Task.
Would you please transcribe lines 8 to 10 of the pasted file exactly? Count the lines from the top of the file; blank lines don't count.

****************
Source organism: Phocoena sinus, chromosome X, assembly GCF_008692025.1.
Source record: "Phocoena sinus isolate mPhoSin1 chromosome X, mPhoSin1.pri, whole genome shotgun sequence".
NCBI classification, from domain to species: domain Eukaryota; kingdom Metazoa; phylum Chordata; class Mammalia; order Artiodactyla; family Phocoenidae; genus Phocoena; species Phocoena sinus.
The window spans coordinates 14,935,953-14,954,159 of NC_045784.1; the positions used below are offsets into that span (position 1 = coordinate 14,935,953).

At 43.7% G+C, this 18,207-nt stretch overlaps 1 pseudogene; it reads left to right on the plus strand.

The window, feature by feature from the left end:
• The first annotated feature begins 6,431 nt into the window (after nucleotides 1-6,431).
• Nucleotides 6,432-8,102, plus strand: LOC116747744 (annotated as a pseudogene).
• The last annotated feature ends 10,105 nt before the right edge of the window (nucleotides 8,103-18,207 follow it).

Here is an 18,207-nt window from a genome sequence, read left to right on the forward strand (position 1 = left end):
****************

• Nucleotides 6,432-8,102, plus strand: LOC116747744 (annotated as a pseudogene).
• The last annotated feature ends 10,105 nt before the right edge of the window (nucleotides 8,103-18,207 follow it).

Here is an 18,207-nt window from a genome sequence, read left to right on the forward strand (position 1 = left end):